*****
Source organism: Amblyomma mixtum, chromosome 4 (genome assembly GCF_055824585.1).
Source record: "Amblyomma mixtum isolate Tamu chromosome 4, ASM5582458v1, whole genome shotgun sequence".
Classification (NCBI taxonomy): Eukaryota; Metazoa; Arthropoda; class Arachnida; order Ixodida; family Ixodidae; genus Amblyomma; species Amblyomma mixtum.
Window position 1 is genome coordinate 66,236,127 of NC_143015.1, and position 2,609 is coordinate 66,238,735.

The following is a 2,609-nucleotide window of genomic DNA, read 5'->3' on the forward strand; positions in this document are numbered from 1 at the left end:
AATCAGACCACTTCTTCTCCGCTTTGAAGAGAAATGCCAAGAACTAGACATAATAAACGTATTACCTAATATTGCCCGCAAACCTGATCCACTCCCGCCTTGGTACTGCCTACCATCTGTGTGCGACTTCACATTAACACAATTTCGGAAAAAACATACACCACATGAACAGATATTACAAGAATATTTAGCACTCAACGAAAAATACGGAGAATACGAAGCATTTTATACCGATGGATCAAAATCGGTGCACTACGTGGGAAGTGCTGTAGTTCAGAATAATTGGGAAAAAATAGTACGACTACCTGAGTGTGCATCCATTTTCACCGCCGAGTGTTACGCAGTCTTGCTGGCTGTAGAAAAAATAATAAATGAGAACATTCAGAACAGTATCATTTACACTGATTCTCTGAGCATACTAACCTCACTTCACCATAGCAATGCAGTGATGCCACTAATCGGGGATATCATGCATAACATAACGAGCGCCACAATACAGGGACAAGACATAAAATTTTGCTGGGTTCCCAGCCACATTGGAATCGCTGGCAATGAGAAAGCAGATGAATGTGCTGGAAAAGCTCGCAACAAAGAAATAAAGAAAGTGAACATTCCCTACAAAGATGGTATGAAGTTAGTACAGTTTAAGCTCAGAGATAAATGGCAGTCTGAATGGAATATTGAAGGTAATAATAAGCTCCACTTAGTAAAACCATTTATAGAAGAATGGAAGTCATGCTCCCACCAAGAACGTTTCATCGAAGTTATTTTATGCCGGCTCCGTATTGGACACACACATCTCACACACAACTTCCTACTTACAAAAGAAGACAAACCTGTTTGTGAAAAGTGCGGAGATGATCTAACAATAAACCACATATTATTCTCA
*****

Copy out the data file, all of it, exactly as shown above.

Source organism: Amblyomma mixtum, chromosome 4 (genome assembly GCF_055824585.1).
Source record: "Amblyomma mixtum isolate Tamu chromosome 4, ASM5582458v1, whole genome shotgun sequence".
Classification (NCBI taxonomy): Eukaryota; Metazoa; Arthropoda; class Arachnida; order Ixodida; family Ixodidae; genus Amblyomma; species Amblyomma mixtum.
Window position 1 is genome coordinate 66,236,127 of NC_143015.1, and position 2,609 is coordinate 66,238,735.

The following is a 2,609-nucleotide window of genomic DNA, read 5'->3' on the forward strand; positions in this document are numbered from 1 at the left end:
AATCAGACCACTTCTTCTCCGCTTTGAAGAGAAATGCCAAGAACTAGACATAATAAACGTATTACCTAATATTGCCCGCAAACCTGATCCACTCCCGCCTTGGTACTGCCTACCATCTGTGTGCGACTTCACATTAACACAATTTCGGAAAAAACATACACCACATGAACAGATATTACAAGAATATTTAGCACTCAACGAAAAATACGGAGAATACGAAGCATTTTATACCGATGGATCAAAATCGGTGCACTACGTGGGAAGTGCTGTAGTTCAGAATAATTGGGAAAAAATAGTACGACTACCTGAGTGTGCATCCATTTTCACCGCCGAGTGTTACGCAGTCTTGCTGGCTGTAGAAAAAATAATAAATGAGAACATTCAGAACAGTATCATTTACACTGATTCTCTGAGCATACTAACCTCACTTCACCATAGCAATGCAGTGATGCCACTAATCGGGGATATCATGCATAACATAACGAGCGCCACAATACAGGGACAAGACATAAAATTTTGCTGGGTTCCCAGCCACATTGGAATCGCTGGCAATGAGAAAGCAGATGAATGTGCTGGAAAAGCTCGCAACAAAGAAATAAAGAAAGTGAACATTCCCTACAAAGATGGTATGAAGTTAGTACAGTTTAAGCTCAGAGATAAATGGCAGTCTGAATGGAATATTGAAGGTAATAATAAGCTCCACTTAGTAAAACCATTTATAGAAGAATGGAAGTCATGCTCCCACCAAGAACGTTTCATCGAAGTTATTTTATGCCGGCTCCGTATTGGACACACACATCTCACACACAACTTCCTACTTACAAAAGAAGACAAACCTGTTTGTGAAAAGTGCGGAGATGATCTAACAATAAACCACATATTATTCTCA